Some Republicans are salivating at the prospect that the court will overturn ACA, either in part or all of it.   But they also see the upholding of it as a political gain for them.   It goes like this:   If it is upheld, then they make the case that the only way to get rid of ObamaCare is to get rid of Obama.  Ergo, more energy to come out and vote him out of office.

On the other hand, here's what James Carville had to say:
“I think this will be the best thing that has ever happened to the Democratic Party. . . .  “You know, what the Democrats are going to say, and it is completely justified, ‘We tried, we did something, [but the conservative majority on the Court struck it down]. . .  “Then the Republican Party will own the health care system for the foreseeable future. And I really believe that.”

Other Democrats also see it as a political advantage, energizing their base to re-elect Obama and, equally important, increasing their numbers in Congress so that a better bill can be enacted.


Trayvon Martin #4

What happened the night of February 26th on that street in the gated community of Sanford, FL gets murkier and murkier.

We had the 911 recordings, which have dialogue between Zimmerman and the operator about a suspicious young man in a hoodie;  Zimmerman is told not to follow him but to wait for the police.   Then we had the story of Trayvon's girl friend, who was on the phone with him as the attack happened.  Phone company records confirm the connection between the two phones at that time up until 5 minutes before police arrived.   From her account, Trayvon was definitely not the aggressor but was worried about the man following him and trying to get away from him.

Now we have the testimony of Zimmerman's friend and his father with the story from Zimmerman that he was following Trayvon but lost sight of him.  As he was going to get back in his truck, Trayvon jumped him from behind and was beating him.  The father says he suffered a broken nose and that Trayvon was pounding Zimmerman's head against the pavement and threatening to kill him.   It was only then that he shot him to protect himself from being killed.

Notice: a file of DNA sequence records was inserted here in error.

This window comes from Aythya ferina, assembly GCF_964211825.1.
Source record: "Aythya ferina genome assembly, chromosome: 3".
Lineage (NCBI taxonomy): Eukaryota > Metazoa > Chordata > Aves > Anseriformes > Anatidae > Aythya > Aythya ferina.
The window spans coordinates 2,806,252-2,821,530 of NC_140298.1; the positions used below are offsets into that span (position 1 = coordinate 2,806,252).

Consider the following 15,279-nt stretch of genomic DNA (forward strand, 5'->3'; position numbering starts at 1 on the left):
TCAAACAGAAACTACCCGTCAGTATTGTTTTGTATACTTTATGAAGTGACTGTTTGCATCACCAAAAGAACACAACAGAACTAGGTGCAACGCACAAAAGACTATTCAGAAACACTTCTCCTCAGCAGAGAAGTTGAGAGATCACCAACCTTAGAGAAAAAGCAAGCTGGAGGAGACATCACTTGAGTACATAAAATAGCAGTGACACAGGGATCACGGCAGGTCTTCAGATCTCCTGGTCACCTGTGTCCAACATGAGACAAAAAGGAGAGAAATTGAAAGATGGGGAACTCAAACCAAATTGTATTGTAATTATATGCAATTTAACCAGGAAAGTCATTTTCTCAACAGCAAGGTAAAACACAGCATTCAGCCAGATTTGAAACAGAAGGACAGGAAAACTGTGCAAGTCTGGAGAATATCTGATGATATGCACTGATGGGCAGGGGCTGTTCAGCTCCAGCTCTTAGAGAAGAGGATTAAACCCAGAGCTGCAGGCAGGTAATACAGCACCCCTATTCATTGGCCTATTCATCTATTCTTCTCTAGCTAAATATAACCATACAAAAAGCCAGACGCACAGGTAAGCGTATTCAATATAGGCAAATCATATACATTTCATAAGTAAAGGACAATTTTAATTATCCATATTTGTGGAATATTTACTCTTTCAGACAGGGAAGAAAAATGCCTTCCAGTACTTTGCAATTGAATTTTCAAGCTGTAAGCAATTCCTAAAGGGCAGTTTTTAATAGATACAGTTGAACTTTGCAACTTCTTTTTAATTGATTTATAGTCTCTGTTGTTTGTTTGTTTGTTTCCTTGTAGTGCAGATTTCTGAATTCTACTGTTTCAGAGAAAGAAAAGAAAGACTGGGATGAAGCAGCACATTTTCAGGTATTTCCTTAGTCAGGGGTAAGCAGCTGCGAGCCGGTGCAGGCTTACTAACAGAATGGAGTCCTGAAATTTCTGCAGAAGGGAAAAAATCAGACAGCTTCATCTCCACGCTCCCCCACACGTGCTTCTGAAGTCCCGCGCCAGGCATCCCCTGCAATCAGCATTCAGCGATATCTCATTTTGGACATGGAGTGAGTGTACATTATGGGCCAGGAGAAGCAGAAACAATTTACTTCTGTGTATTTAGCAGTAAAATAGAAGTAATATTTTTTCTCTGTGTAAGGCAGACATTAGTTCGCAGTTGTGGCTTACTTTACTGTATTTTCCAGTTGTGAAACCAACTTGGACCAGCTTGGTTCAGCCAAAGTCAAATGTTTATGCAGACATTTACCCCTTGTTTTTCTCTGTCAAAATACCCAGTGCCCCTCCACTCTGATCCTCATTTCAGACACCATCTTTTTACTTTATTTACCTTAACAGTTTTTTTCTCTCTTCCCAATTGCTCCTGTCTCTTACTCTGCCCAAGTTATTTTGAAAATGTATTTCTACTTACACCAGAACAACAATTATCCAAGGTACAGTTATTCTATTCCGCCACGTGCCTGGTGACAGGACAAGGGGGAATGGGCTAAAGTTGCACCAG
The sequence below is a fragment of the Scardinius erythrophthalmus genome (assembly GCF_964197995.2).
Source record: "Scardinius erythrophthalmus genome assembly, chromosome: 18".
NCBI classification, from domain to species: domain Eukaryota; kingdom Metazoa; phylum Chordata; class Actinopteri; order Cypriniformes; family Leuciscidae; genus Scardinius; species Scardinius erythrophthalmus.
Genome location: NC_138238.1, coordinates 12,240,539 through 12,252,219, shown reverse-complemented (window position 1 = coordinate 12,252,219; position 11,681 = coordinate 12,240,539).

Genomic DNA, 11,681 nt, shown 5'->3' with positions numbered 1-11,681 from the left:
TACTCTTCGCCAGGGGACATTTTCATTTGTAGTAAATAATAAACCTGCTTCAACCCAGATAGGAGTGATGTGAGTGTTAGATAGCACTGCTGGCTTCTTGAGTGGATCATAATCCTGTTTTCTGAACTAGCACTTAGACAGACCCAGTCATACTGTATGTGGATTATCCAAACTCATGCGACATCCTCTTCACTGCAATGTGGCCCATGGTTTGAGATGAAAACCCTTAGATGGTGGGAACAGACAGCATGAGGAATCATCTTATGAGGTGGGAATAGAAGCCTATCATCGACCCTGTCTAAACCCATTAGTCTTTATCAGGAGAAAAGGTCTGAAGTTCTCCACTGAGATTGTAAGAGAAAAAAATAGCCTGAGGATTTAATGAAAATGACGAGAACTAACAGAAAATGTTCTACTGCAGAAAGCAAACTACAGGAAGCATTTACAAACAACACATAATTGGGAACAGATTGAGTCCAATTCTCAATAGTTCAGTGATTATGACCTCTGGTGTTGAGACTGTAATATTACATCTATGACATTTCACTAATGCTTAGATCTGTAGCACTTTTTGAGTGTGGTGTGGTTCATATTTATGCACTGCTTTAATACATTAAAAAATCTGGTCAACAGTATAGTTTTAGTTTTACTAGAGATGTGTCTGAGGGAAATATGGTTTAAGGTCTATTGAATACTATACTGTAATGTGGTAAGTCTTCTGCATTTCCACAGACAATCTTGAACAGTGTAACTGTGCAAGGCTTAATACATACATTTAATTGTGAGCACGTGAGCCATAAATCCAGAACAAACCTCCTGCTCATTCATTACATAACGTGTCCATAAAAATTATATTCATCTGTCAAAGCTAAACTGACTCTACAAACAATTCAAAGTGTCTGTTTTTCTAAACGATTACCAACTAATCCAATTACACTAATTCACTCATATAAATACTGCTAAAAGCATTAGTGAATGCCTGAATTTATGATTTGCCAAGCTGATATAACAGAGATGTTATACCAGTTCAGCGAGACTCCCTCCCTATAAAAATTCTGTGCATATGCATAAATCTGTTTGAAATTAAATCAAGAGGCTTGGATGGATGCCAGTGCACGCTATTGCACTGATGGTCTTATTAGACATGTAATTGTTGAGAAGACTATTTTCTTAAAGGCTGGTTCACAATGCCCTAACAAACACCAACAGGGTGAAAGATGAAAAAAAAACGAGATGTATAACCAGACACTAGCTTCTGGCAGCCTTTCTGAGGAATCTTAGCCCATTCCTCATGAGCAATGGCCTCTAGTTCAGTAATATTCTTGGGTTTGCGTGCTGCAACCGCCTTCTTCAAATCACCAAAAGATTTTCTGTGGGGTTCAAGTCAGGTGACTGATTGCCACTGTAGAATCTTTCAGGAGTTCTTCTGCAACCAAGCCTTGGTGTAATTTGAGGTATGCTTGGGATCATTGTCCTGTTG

But there's a wrinkle here.     The police photos of Zimmerman being escorted into the police station in handcuffs show no evidence of cuts or bruises.  The photos are said to be clear and his face and head are visible.  And there is no visible blood on his clothing.

Further, the funeral director who handled Trayvon's funeral says there were no cuts or scratches on his hands that indicated he had been doing what Zimmerman claims.

That's the info available in the media as of now.   The arresting police report will be crucial here.  Did Zimmerman give the same story at that time?    Did they see evidence of a broken nose or cuts or bruises on his face and head?

Stay tuned.


Wednesday, March 28, 2012

Supreme Court hears arguments

Speculation and parsing of every question from the nine justices on the health care debate is running at fever pitch.   The consensus of news accounts seems to be surprise at how opposed the conservative justices were.

I've decided not to get into that and simply wait for their decision.   Despite the pessimism of liberal court watchers, we have to remember that their questions do not necessarily reflect what their decision is.  Sometimes they're playing devil's advocate to clarify the arguments.

The best chance seems to be that at least one of the conservatives will consider the enormity of the problem important enough to sway his decision -- i.e., the argument that the whole reform plan cannot work without the individual mandate to provide a larger pool of healthier people to offset the greater costs resulting from eliminating the pre-existing condition clause.